Take the 2-minute tour ×
Stack Overflow is a question and answer site for professional and enthusiast programmers. It's 100% free, no registration required.

I am learning Django, and want to retrieve all objects that DONT have a relationship to the current object I'm looking at.

The idea is a simple Twitter copycat.

I am trying to figure out how to implement get_non_followers


from django.db import models

                         (RELATIONSHIP_FOLLOWING, 'Following'),
                         (RELATIONSHIP_BLOCKED, 'Blocked'),

class UserProfile(models.Model):
    name = models.CharField(max_length=200)
    website = models.CharField(max_length=200)
    email = models.EmailField()
    relationships = models.ManyToManyField('self', through='Relationship', 
    def __unicode__ (self):
        return self.name

    def add_relationship(self, person, status):
        relationship, created = Relationship.objects.get_or_create(
        return relationship

    def remove_relationship(self, person, status):

    def get_relationships(self, status):
        return self.relationships.filter(

    def get_related_to(self, status):
        return self.related_to.filter(

    def get_following(self):
        return self.get_relationships(RELATIONSHIP_FOLLOWING)

    def get_followers(self):
        return self.get_related_to(RELATIONSHIP_FOLLOWING)

    def get_non_followers(self):
        # How to do this?

class Relationship(models.Model):
    from_person = models.ForeignKey(UserProfile, related_name='from_people')
    to_person = models.ForeignKey(UserProfile, related_name='to_people')
    status = models.IntegerField(choices=RELATIONSHIP_STATUSES)


Solution to the implementation of get_non_followers:

def get_non_following(self):
    return UserProfile.objects.exclude(to_person__from_person=self, to_person__status=RELATIONSHIP_FOLLOWING).exclude(id=self.id)
share|improve this question
What is the non_follower definition? Everybody that don't has a RELATIONSHIP_FOLLOWING relationship or just from UserProfile.relationships? –  Paulo Scardine Aug 17 '12 at 17:04

4 Answers 4

This isn't particularly glamorous, but it gives correct results (just tested):

def get_non_followers(self):

In short, use exclude() to filter out all UserProfiles following the current user, which will leave the user themselves (who probably shouldn't be included) and all users not following them.

share|improve this answer
Thanks, it was almost what I was looking for. A small change I had to do: return UserProfile.objects.exclude(to_person__from_person=self, to_person__status=RELATIONSHIP_FOLLOWING).exclude(id=self.id) (add __from_person to to_person) , as it wasn't filtering users that the current user is already following. –  Avi Meir Aug 20 '12 at 10:52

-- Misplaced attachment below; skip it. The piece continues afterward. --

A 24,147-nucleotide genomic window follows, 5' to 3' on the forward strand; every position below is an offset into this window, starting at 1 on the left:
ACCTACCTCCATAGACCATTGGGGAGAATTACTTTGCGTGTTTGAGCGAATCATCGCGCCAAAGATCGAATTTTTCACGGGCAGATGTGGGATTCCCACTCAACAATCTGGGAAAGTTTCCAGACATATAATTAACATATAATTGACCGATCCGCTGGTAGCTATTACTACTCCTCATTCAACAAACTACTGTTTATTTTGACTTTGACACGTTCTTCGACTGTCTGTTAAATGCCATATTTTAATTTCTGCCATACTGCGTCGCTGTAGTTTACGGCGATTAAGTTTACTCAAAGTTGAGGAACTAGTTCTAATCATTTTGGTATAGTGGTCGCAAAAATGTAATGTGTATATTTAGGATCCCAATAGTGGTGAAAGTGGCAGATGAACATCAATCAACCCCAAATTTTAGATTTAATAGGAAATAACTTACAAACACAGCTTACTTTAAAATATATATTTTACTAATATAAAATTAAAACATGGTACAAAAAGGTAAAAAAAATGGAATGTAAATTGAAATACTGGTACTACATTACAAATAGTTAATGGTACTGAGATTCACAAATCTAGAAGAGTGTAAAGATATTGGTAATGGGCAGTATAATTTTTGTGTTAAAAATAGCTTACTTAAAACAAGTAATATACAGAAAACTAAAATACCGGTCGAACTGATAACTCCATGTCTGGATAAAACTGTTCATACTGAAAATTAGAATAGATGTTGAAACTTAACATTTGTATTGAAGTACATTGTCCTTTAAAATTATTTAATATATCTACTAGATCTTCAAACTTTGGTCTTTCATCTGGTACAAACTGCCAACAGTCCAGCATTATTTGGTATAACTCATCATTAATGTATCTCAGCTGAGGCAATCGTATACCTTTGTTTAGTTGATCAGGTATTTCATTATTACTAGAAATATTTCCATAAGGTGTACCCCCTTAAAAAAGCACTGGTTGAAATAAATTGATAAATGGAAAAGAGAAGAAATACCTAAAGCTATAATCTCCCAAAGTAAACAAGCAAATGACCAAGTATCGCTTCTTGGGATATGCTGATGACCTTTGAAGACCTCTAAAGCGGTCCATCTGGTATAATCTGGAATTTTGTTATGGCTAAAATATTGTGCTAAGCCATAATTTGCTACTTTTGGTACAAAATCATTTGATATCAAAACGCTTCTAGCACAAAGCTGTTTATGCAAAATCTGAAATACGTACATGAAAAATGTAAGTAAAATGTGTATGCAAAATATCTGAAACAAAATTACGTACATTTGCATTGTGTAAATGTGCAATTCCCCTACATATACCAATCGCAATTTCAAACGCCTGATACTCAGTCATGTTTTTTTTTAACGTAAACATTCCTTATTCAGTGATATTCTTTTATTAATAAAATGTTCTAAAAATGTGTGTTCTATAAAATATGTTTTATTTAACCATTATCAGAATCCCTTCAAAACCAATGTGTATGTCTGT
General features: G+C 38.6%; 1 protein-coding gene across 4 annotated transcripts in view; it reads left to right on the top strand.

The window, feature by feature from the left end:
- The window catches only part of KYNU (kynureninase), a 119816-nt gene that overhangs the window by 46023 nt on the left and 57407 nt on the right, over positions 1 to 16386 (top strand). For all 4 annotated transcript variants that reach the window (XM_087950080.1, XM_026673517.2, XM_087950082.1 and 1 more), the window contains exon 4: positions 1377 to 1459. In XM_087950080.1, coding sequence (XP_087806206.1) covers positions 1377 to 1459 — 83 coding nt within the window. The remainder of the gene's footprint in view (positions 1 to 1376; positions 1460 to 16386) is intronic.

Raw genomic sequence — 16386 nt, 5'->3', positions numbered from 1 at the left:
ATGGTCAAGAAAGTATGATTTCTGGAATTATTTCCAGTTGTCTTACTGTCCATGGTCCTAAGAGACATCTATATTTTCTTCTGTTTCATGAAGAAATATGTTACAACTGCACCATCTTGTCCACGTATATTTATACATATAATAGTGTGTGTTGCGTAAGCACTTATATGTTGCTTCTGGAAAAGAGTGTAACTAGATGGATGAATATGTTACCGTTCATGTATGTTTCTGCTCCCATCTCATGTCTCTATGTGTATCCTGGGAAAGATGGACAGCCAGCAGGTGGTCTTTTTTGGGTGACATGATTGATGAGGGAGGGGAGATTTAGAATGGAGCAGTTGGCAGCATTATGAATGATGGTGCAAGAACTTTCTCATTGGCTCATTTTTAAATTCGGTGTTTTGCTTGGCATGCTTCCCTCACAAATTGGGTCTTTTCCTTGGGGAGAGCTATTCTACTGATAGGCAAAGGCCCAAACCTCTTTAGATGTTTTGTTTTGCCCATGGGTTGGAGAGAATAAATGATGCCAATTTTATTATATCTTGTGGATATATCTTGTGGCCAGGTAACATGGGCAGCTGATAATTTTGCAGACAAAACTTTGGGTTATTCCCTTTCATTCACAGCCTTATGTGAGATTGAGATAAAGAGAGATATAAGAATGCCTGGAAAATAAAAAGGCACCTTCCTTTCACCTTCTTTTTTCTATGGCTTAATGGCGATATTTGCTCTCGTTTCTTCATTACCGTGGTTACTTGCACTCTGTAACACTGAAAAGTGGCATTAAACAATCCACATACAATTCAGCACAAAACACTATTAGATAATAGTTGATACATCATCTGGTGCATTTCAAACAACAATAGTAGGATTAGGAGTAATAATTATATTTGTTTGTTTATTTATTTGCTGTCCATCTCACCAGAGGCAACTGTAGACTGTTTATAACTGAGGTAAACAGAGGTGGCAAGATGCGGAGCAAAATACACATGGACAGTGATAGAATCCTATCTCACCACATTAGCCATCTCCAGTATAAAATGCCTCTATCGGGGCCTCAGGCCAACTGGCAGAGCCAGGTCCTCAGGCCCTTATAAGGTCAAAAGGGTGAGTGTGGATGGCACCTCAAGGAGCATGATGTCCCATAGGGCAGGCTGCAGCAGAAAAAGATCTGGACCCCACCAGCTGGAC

@Avi "wasn't filtering users that the current user is already following"? I think you've got get_non_followers and get_non_following backwards; surely it doesn't mattter which users the current user is following — shouldn't get_non_followers return users not following the current user? –  supervacuo Aug 20 '12 at 13:52
Yeah, you're right. I needed get_non_following, and asked for get_non_followers.. Sorry about that. Thanks for your help! –  Avi Meir Aug 21 '12 at 9:30
Right. So can you either edit your question to what you actually wanted (so I can edit my answer) or accept mine as-is? Editing my solution into your question without attribution isn't particularly community-spirited, particularly when your odd situation (why on earth are you setting related_name on a through model, for instance) meant I had to create a whole test project to work this out. –  supervacuo Aug 21 '12 at 16:19

i'v been searching for a method or some way to do that for like an hour, but i found nothing. but there is a way to do that. you can simply use a for loop to iterate through all objects and just remove all objects that they have a special attribute value. there is a sample code here:

all_objects = className.objects.all()
for obj in all_objects:
    if obj.some_attribute == "some_value":
share|improve this answer
current_userprofile = current_user.get_profile()
rest_of_users = Set(UserProfile.objects.filter(user != current_userprofile))
follow_relationships = current_userprofile.relationships.filter(from_person=current_user)
followers = Set();
for follow in follow_relationships:

non_followeres = rest_of_users.difference(followers)

Here non_followers is the list of userprofiles you desire. current_user is the user whose non_followers you are trying to find.

share|improve this answer
-1 Typos, mistaken assumption that current_user.get_profile() will work (it almost certainly won't; UserProfile has no FK to User) — where does current_user come from anyway? Even if this idea is sound (and the 3 SQL queries to get 1 user list is not filling me with confidence), it's in an unusable state right now. –  supervacuo Aug 17 '12 at 19:56
Its not meant for you to copy paste as is but more as a reference. You can get your user whatever way you want to! –  Pratik Mandrekar Aug 17 '12 at 19:58
& the mistakes? (e.g. non_followeres) & the fact that this isn't implemented as a model method? & the syntax error (.filter(user != anything) is completely wrong; queries are implemented using keyword arguments). & the fact that you're building a list of every user in the application, every time you run this? –  supervacuo Aug 17 '12 at 20:11

I haven't tested this out, but it think it should do what you want.

def get_non_followers(self):
    return self.related_to.exclude(
share|improve this answer
-1 This will return nothing, all the time. –  supervacuo Aug 17 '12 at 19:54

Your Answer


By posting your answer, you agree to the privacy policy and terms of service.

Not the answer you're looking for? Browse other questions tagged or ask your own question.